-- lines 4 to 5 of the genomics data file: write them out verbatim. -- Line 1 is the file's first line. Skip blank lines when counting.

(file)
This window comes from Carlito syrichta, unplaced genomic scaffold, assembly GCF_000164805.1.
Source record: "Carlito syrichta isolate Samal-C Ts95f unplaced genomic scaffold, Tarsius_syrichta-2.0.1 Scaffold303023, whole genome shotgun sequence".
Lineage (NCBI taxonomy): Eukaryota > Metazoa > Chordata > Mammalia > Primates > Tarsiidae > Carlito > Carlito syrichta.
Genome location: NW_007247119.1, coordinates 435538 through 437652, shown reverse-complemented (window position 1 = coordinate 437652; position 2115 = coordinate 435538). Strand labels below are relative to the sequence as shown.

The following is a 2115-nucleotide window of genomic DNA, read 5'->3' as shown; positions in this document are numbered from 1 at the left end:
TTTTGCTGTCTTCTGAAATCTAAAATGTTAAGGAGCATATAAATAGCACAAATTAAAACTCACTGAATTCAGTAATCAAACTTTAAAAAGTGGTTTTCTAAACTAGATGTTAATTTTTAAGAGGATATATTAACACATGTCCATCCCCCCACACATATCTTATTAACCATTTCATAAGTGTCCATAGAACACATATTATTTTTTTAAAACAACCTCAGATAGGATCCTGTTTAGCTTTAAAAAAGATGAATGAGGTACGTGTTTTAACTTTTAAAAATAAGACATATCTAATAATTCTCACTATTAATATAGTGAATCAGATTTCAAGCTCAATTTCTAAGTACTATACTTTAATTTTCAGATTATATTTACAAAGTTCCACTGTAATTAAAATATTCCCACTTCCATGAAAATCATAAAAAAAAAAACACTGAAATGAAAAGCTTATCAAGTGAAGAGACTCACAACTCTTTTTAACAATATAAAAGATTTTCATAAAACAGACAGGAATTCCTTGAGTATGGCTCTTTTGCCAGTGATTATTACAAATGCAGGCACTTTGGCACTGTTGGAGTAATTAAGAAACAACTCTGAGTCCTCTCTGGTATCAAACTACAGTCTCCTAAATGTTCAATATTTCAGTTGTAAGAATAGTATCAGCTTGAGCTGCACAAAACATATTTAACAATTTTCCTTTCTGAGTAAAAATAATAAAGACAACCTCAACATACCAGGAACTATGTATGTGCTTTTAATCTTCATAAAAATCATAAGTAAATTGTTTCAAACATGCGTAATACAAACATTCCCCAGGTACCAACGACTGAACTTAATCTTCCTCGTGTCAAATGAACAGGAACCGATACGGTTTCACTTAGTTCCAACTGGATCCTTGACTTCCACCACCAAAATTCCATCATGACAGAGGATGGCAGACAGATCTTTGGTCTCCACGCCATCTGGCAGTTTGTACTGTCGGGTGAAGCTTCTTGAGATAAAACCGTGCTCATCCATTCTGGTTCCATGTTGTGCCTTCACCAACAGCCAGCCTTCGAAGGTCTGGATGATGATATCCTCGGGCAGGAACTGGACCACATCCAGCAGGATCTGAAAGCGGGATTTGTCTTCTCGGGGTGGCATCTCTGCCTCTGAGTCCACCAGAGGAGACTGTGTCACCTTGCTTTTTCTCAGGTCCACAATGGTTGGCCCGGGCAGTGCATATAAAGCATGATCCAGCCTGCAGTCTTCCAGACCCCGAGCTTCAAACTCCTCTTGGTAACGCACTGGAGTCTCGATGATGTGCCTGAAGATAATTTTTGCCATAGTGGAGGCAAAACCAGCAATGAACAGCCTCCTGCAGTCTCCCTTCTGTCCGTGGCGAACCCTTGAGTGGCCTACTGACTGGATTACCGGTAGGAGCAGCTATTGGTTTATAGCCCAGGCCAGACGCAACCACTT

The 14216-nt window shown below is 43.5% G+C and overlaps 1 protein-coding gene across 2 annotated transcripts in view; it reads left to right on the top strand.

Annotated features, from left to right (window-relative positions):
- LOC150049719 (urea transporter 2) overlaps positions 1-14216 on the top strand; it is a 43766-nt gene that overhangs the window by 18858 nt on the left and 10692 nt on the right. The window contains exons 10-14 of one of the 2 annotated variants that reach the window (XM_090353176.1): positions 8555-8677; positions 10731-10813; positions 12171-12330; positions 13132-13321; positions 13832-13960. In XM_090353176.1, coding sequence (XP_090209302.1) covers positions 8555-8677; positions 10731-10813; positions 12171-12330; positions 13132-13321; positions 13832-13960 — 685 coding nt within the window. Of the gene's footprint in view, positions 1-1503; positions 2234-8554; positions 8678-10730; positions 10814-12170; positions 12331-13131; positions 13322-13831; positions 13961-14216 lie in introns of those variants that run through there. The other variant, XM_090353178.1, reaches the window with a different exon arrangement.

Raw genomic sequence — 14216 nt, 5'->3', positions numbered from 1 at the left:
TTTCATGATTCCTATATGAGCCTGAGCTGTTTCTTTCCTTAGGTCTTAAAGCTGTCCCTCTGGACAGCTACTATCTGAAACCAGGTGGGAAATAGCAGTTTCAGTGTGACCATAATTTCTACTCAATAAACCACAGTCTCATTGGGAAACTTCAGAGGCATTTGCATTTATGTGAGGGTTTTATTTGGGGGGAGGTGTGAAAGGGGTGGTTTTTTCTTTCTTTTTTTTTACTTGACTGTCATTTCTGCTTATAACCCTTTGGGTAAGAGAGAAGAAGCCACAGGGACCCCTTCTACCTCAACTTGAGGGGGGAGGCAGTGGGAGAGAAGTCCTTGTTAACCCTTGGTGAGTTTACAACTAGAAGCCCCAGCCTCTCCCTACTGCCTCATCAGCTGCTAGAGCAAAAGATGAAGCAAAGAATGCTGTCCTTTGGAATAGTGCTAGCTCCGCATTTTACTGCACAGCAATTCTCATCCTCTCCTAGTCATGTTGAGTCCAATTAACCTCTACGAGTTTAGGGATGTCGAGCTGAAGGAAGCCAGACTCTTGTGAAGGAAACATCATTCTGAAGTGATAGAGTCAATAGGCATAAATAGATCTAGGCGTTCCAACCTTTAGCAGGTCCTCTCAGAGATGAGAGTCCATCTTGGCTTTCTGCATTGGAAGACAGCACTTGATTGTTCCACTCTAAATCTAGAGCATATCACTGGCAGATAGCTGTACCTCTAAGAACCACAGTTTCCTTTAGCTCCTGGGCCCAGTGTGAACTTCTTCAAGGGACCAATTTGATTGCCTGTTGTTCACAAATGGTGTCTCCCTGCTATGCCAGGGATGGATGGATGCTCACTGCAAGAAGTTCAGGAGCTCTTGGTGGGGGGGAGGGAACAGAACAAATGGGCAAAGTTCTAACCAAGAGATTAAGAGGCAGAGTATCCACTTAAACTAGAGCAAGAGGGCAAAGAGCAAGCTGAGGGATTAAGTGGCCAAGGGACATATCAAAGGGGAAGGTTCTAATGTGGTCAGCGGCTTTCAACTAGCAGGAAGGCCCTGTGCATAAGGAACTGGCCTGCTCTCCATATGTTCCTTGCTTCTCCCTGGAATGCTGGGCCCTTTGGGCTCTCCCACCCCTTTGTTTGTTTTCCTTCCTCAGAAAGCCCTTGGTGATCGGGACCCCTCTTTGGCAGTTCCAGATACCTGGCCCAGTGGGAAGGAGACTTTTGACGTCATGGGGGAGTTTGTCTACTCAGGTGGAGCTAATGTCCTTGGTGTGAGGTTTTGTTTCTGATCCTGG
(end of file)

Genome location: NW_007247119.1, coordinates 435538 through 437652, shown reverse-complemented (window position 1 = coordinate 437652; position 2115 = coordinate 435538). Strand labels below are relative to the sequence as shown.

The following is a 2115-nucleotide window of genomic DNA, read 5'->3' as shown; positions in this document are numbered from 1 at the left end: